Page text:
In Revenge of the Electric Car, director Chris Paine takes his film crew behind the closed doors of Nissan, GM, and the Silicon Valley start-up Tesla Motors to chronicle the story of the global resurgence of electric cars. Without using a single drop of foreign oil, the new generation of car is America's future: fast, furious, and cleaner than ever.
Revenge of the Electric Car (Part 1)
Revenge follows four entrepreneurs from 2007 through the end of 2010 as they fight to bring the electric car back to the world market in the midst of the 2008 Global recession. The film has unprecedented access to co-Founder Elon Musk in the first three years of Tesla Motors during which Mr. Musk suffered several grave setbacks to his dream of a car company without gasoline. His foils include the charismatic Bob Lutz Vice Chairman of General Motors during its 2008 bankruptcy due in part to its focus on trucks and SUVs instead of fuel efficient and electric cars. Elon and Bob also face Carlos Ghosn the CEO credited with saving Renault-Nissan from near bankruptcy and who now had pledged $1B to beat Toyota to the pure electric game. A final character, Greg Abbott, makes the case for independent electric car conversions in California. Danny DeVito is also interviewed, as an electric car enthusiast and owner of a Chevy Volt and earlier GM's ill-fated EV-1, as well as Internet entrepreneur and Tesla customer Jason Calacanis.
Whereas the 2006 film Who Killed the Electric Car? ended with the destruction of 5,000 electric cars from California's clean air program, notably the GM EV1, the new film documents the rebirth of a new generation of electric cars including the Chevrolet Volt, the Nissan Leaf and the Tesla Roadster.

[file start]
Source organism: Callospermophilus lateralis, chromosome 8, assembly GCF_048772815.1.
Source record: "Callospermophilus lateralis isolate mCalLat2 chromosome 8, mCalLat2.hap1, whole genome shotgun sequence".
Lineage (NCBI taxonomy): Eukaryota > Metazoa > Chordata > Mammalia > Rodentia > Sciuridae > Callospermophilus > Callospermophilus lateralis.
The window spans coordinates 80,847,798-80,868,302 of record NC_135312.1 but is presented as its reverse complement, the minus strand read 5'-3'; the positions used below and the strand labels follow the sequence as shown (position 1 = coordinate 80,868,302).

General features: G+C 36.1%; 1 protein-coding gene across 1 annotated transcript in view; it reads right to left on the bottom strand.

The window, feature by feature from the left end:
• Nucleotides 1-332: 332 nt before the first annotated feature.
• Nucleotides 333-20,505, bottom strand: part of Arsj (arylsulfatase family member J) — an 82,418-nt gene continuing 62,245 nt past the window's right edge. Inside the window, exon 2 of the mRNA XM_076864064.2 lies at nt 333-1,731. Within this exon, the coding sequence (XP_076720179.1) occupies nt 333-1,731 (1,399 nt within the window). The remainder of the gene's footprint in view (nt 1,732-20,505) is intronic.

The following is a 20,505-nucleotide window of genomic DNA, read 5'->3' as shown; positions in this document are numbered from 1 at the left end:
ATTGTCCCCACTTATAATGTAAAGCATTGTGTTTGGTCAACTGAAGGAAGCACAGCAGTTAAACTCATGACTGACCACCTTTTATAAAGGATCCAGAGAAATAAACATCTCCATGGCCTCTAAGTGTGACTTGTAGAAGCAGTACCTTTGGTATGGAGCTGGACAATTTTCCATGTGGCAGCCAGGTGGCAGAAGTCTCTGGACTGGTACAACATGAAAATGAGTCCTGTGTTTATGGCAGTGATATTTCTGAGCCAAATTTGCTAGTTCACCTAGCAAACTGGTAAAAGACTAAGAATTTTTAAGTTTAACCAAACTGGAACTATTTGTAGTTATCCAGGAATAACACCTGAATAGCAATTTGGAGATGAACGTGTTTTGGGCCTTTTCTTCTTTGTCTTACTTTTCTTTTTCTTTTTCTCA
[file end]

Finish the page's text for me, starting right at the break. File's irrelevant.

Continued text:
Revenge of the Electric Car (Part 2)
The General Motors EV1, one of the cars introduced due to the California Air Resources Board mandate, had a range of 160 mi (260 km) with NiMH batteries in 1999.
An electric car is an automobile that is propelled by one or more electric motors, using electrical energy stored in rechargeable batteries or another energy storage device. Electric motors give electric cars instant torque, creating strong and smooth acceleration. They are also around three times as efficient as cars with an internal combustion engine. The first practical electric cars were produced in the 1880s. Electric cars were popular in the late 19th century and early 20th century, until advances in internal combustion engines, electric starters in particular, and mass production of cheaper gasoline vehicles led to a decline in the use of electric drive vehicles. The energy crises of the 1970s and 1980s brought a short-lived interest in electric cars; although those cars did not reach the mass marketing stage, as became the case in the 21st century.